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There’s nothing like this time of the year. It’s getting lighter and brighter. The weather is warming up and you can almost smell spring in the air! You just want to get out and about.

If your exercise routine has been hibernating over winter, spring is the perfect time to brush it off, get back into the swing of things, and get moving. It’s also a great time to add something new to your exercise regime.  

Take a hike - walking is a great exercise that’s suitable for most people. You can adapt it to your specific needs and interests – e.g. a walk through your neighbourhood, Nordic walking (using special poles and technique that work your upper body), or walking in the bush and enjoying the smells and sights around you. If you find it difficult to find time to exercise, try breaking your walks up into smaller increments. If you can start with a 10 minute walk a few times during the day, it all adds up, and before you know it you’ve done 30 minutes of walking by the end of your day! Make sure you wear comfortable clothing and appropriate shoes for walking.  

Makes some waves in the water – water exercise is a gentle, soothing form of exercise. The water supports your body and the resistance provided by moving through water boosts muscle strength and endurance. The types of water exercise you can choose include: hydrotherapy (offered by physios as one-on-one sessions for individuals or in small groups), gentle water exercise classes at your local fitness or recreation centres or swimming laps at your local pool.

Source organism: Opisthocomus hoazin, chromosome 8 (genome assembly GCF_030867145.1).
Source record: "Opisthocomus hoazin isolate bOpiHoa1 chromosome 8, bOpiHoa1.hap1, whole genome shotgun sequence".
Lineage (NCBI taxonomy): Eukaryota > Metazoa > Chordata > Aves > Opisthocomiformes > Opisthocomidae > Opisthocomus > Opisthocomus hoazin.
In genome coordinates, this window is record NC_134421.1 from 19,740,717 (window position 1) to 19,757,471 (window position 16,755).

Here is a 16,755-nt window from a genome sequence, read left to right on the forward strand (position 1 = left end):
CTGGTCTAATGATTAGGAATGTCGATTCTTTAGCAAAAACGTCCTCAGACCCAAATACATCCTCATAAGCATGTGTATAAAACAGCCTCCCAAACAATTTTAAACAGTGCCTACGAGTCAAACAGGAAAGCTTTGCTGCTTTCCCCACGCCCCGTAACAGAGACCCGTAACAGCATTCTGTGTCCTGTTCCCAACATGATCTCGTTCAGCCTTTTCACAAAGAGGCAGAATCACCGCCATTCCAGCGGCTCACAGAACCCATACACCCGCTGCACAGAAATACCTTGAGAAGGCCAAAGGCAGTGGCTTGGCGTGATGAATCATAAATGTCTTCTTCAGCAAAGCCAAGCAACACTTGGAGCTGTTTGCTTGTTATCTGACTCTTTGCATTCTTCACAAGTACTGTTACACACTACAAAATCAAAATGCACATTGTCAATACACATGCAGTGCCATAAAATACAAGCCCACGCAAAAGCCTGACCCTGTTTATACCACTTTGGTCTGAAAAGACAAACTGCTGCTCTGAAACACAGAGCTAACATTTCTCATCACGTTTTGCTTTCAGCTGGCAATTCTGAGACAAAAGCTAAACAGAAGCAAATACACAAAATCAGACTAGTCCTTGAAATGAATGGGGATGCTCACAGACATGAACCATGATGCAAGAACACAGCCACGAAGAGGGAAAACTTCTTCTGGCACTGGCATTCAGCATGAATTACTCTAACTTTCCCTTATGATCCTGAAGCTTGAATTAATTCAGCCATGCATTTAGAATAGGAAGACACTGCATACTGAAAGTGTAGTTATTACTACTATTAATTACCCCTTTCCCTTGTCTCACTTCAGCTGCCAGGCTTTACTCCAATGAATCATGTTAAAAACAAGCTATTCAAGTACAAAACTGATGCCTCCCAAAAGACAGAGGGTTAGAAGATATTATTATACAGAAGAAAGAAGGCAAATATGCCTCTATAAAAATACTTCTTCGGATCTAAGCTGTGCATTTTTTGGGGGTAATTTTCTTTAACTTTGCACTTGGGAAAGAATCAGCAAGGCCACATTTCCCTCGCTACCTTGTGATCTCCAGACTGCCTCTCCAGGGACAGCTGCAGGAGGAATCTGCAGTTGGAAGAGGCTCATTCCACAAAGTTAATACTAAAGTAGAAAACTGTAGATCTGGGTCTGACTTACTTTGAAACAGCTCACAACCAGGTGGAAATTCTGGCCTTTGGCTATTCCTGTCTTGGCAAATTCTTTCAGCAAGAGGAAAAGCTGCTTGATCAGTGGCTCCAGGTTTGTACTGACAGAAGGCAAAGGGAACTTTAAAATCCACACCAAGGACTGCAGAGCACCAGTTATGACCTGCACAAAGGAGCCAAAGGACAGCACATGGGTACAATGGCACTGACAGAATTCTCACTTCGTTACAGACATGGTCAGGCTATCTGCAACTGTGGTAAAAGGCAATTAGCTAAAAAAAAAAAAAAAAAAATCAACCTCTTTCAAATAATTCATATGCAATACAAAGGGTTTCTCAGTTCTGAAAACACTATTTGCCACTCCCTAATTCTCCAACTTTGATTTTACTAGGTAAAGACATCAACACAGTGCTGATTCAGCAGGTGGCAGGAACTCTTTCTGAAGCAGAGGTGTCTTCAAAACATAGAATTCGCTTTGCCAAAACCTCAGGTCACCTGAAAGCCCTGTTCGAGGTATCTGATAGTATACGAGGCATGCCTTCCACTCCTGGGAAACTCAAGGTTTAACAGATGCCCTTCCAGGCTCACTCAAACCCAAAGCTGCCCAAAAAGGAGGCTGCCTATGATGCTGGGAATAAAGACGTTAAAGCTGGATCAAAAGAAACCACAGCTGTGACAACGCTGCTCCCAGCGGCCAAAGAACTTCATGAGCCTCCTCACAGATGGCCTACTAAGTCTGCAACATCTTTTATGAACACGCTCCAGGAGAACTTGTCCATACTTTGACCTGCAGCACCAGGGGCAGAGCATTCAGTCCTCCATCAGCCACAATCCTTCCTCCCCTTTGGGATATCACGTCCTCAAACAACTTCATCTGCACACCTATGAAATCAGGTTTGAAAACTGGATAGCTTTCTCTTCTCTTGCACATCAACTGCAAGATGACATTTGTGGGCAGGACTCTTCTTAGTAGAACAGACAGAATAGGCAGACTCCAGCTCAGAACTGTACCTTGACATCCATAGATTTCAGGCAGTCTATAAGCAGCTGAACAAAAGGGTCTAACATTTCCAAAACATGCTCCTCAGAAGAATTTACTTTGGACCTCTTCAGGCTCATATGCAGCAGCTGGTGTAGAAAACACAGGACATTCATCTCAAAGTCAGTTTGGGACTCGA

Try tai chi – it’s a low-impact, slow-motion exercise, with gentle movements. When doing tai chi, your muscles are relaxed rather than tensed, and your joints are not fully extended or bent. You can learn tai chi from books and DVDs, however most people find it easier to learn from a qualified instructor. Books and DVDs are useful to help you practise between classes.

Hit the dance floor – dancing is a fun, social form of exercise. It’s also a great way to meet new people. There are so many different styles of dancing you can try, from Latin to hip hop to ballroom to belly dancing to just shaking it all about your lounge room when a great song comes on the radio! Make sure you’re wearing shoes that are appropriate for the style of dancing you’re doing, start slowly, learn good technique and have a wonderful time!

Get on your bike – and get your blood pumping. Riding a bike can give you a good cardio workout, which’ll help improve the health of your heart and lungs (cardiovascular system). Cycling can also help improve your stamina, manage your weight and reduce your risk of developing other health problems (e.g. diabetes).

Practise Pilates – the slow, controlled movements of Pilates can help you improve your flexibility and strength. Ensure you see a qualified instructor who can teach you how to perform each exercise correctly and safely.

The important thing when you’re looking to start exercising or reinvigorate an exercise program is to find something you enjoy doing. You’re more likely to continue doing it, and reap all the health and social benefits that come from regular exercise. Exercise with your friends, join a team and just get out and MOVE. And don’t forget to keep your doctor informed about what you’re doing.

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